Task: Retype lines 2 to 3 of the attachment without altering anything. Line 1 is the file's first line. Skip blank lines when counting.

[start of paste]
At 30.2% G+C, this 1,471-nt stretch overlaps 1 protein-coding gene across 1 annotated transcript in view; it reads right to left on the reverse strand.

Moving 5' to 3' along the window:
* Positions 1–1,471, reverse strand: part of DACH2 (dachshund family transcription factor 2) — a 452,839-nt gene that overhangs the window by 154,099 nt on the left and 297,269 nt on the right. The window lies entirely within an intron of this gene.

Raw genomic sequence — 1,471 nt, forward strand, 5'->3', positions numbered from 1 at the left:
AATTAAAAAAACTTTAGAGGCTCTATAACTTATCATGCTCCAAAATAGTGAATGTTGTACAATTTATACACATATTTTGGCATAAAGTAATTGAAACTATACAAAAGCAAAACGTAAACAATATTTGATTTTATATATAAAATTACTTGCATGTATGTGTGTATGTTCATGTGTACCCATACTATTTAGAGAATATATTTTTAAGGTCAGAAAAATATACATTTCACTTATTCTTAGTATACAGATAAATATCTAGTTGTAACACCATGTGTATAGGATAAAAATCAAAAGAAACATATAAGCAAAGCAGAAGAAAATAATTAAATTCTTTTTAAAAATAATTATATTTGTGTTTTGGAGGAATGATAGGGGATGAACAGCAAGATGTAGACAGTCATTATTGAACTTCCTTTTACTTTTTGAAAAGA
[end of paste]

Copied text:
Moving 5' to 3' along the window:
* Positions 1–1,471, reverse strand: part of DACH2 (dachshund family transcription factor 2) — a 452,839-nt gene that overhangs the window by 154,099 nt on the left and 297,269 nt on the right. The window lies entirely within an intron of this gene.